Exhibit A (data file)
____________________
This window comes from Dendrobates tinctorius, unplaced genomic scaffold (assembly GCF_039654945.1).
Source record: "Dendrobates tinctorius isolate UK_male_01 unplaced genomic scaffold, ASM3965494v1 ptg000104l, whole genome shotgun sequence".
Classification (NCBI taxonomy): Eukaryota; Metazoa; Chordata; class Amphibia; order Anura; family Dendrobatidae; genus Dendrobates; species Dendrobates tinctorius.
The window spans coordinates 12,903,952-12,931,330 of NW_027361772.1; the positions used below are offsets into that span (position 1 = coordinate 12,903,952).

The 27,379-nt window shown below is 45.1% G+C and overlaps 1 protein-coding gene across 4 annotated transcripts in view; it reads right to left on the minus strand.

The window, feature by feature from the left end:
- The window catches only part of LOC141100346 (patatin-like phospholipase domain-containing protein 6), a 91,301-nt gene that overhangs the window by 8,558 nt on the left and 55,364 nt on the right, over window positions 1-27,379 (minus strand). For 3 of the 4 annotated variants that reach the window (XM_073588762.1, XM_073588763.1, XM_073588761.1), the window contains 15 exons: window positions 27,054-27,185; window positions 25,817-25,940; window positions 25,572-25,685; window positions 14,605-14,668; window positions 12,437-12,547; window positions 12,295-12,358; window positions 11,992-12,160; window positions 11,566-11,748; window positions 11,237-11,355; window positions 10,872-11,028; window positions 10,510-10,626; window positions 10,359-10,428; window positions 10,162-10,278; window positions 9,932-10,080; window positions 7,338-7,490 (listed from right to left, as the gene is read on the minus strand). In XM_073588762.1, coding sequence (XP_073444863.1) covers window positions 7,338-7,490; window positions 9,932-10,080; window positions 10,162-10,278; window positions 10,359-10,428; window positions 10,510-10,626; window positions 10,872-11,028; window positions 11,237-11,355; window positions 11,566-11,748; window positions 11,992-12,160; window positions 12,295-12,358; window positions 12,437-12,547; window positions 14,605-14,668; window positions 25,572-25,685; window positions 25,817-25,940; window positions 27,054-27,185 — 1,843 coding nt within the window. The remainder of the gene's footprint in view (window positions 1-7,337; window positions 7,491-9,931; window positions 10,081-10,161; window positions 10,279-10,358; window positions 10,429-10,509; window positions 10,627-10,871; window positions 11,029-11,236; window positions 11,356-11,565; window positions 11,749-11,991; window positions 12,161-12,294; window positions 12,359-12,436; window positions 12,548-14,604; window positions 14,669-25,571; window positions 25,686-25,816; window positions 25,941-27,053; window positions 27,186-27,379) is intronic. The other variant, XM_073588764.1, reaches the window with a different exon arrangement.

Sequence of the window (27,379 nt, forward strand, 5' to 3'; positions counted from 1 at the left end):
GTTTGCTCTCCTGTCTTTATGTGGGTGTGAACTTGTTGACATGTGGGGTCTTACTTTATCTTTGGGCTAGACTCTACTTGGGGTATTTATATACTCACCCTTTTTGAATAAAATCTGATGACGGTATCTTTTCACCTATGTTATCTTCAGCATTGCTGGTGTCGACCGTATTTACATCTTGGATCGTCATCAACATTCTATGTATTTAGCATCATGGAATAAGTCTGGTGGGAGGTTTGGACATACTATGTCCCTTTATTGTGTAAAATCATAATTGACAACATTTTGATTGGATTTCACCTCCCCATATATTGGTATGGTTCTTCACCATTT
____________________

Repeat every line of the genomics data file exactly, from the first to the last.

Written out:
This window comes from Dendrobates tinctorius, unplaced genomic scaffold (assembly GCF_039654945.1).
Source record: "Dendrobates tinctorius isolate UK_male_01 unplaced genomic scaffold, ASM3965494v1 ptg000104l, whole genome shotgun sequence".
Classification (NCBI taxonomy): Eukaryota; Metazoa; Chordata; class Amphibia; order Anura; family Dendrobatidae; genus Dendrobates; species Dendrobates tinctorius.
The window spans coordinates 12,903,952-12,931,330 of NW_027361772.1; the positions used below are offsets into that span (position 1 = coordinate 12,903,952).

The 27,379-nt window shown below is 45.1% G+C and overlaps 1 protein-coding gene across 4 annotated transcripts in view; it reads right to left on the minus strand.

The window, feature by feature from the left end:
- The window catches only part of LOC141100346 (patatin-like phospholipase domain-containing protein 6), a 91,301-nt gene that overhangs the window by 8,558 nt on the left and 55,364 nt on the right, over window positions 1-27,379 (minus strand). For 3 of the 4 annotated variants that reach the window (XM_073588762.1, XM_073588763.1, XM_073588761.1), the window contains 15 exons: window positions 27,054-27,185; window positions 25,817-25,940; window positions 25,572-25,685; window positions 14,605-14,668; window positions 12,437-12,547; window positions 12,295-12,358; window positions 11,992-12,160; window positions 11,566-11,748; window positions 11,237-11,355; window positions 10,872-11,028; window positions 10,510-10,626; window positions 10,359-10,428; window positions 10,162-10,278; window positions 9,932-10,080; window positions 7,338-7,490 (listed from right to left, as the gene is read on the minus strand). In XM_073588762.1, coding sequence (XP_073444863.1) covers window positions 7,338-7,490; window positions 9,932-10,080; window positions 10,162-10,278; window positions 10,359-10,428; window positions 10,510-10,626; window positions 10,872-11,028; window positions 11,237-11,355; window positions 11,566-11,748; window positions 11,992-12,160; window positions 12,295-12,358; window positions 12,437-12,547; window positions 14,605-14,668; window positions 25,572-25,685; window positions 25,817-25,940; window positions 27,054-27,185 — 1,843 coding nt within the window. The remainder of the gene's footprint in view (window positions 1-7,337; window positions 7,491-9,931; window positions 10,081-10,161; window positions 10,279-10,358; window positions 10,429-10,509; window positions 10,627-10,871; window positions 11,029-11,236; window positions 11,356-11,565; window positions 11,749-11,991; window positions 12,161-12,294; window positions 12,359-12,436; window positions 12,548-14,604; window positions 14,669-25,571; window positions 25,686-25,816; window positions 25,941-27,053; window positions 27,186-27,379) is intronic. The other variant, XM_073588764.1, reaches the window with a different exon arrangement.

Sequence of the window (27,379 nt, forward strand, 5' to 3'; positions counted from 1 at the left end):
GTTTGCTCTCCTGTCTTTATGTGGGTGTGAACTTGTTGACATGTGGGGTCTTACTTTATCTTTGGGCTAGACTCTACTTGGGGTATTTATATACTCACCCTTTTTGAATAAAATCTGATGACGGTATCTTTTCACCTATGTTATCTTCAGCATTGCTGGTGTCGACCGTATTTACATCTTGGATCGTCATCAACATTCTATGTATTTAGCATCATGGAATAAGTCTGGTGGGAGGTTTGGACATACTATGTCCCTTTATTGTGTAAAATCATAATTGACAACATTTTGATTGGATTTCACCTCCCCATATATTGGTATGGTTCTTCACCATTT